I think you capture the essence of many indie films. The best art transcends life. It doesn’t just reflect life. And that’s where some indie films fall short for me. Too much harsh realities and not enough art. Even a mindless mainstream comedy can be “transcendental” in the sense that you forgot all your worries and frustrations for a while.

  • Oh friend film makes me feel the same way. I get deeply moved. Actually, I have long decided that I need to be pretty selective with what films I watch because I find myself thinking of them for days. So really I don’t watch grim films very often because they effect me in too much of a real way.

    My brother watches every indie film and is totally considered a film snob!

  • Interesting, with most of my friends I’ve noticed that we do not share as many favourites in films lately. I also think that I tend to appreciate indie films, foreign film, dramas,etc mostly because my parents always viewed them. Thanks to my bf in the past several years I’ve noticed that we’ve seen so many Scandinavian films, which are very different, & of an acquired taste.

    Generally, I’m not into dark/twisted films, but I do often find them intriguing… Perhaps, it’s the wanting to solve the problem, or grasp the plot rather, before it’s even presented on the following scenes for me. I love when a film is so well done that it has me thinking about each character afterward. So, yes, I love film as well. Good luck with carefully choosing your future Hollywood film my dear. :-)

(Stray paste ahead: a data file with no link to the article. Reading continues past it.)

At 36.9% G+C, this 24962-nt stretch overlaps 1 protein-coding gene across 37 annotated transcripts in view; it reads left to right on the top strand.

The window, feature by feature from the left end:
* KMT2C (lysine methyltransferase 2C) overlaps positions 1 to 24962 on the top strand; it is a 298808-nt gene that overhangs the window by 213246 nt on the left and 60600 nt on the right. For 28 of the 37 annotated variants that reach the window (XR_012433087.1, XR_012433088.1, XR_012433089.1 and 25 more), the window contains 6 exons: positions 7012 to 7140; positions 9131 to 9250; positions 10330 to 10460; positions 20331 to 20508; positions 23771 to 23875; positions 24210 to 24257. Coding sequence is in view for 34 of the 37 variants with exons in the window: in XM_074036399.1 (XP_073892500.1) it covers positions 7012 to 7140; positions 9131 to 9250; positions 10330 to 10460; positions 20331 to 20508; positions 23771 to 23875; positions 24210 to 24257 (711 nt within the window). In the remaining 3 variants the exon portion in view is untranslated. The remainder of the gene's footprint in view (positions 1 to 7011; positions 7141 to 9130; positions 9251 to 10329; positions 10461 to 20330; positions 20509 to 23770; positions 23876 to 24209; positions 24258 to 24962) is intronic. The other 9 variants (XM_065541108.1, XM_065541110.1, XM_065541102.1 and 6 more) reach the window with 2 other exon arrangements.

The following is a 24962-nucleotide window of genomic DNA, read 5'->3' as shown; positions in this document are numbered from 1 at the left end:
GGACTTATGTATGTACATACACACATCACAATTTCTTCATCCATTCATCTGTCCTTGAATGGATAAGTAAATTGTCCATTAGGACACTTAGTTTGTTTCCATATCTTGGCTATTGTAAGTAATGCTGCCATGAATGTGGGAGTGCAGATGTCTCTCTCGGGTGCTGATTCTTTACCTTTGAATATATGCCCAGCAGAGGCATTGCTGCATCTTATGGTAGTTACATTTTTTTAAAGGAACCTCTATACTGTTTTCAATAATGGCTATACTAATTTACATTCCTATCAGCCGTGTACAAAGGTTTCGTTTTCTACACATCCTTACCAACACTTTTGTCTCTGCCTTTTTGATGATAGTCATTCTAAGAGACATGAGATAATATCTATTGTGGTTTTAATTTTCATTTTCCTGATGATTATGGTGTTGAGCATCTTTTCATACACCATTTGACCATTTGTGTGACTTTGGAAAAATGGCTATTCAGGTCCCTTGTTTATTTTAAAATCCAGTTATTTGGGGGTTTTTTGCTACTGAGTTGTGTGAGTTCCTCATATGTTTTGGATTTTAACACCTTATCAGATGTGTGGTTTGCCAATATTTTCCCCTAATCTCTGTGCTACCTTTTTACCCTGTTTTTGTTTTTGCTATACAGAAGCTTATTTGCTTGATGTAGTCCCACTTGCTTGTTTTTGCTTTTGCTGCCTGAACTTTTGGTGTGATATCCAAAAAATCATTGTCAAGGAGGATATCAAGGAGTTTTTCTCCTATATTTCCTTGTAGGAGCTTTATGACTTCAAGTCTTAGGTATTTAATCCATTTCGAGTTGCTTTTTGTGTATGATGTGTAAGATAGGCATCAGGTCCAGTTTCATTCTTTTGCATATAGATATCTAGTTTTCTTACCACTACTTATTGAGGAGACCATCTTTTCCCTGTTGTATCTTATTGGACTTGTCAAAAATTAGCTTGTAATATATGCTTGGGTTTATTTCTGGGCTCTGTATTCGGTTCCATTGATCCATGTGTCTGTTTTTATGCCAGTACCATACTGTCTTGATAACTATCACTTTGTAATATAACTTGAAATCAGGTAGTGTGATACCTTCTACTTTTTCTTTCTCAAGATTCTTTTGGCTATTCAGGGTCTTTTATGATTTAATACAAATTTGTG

• Hi, It’s Paula Devi from Ordinary Radiance,
    I don’t know if you’ve visited OR lately and read that I had an active stalker.
    As a result, I’ve closed that blog. Changes. Since I love writing a blog and treasure the friends I’ve made here, I’ve decided to open a new public blog.
    I won’t be posting as intimately as I’ve done on Ordinary Radiance and Through The Bamboo but hopefully it will strike your fancy.

    This new blog link is http://maquillagedujour.blogspot.com/. Come see.

  • You write and express yourself so well. always making your thoughts clear and concise for the reader.

    I have a varied taste in movies. This is how I define myself as a viewer – “I sit in the theater with an open mind, ready to be manipulated by the director/writer. I want them to take me to their world and make it so gripping that I do not have time to think in between the scenes” Genre of the movie doesn’t matter. I am a BIG MOVIE enthusiast. I love all kinds of cinema.

    P.S. I miss your posts!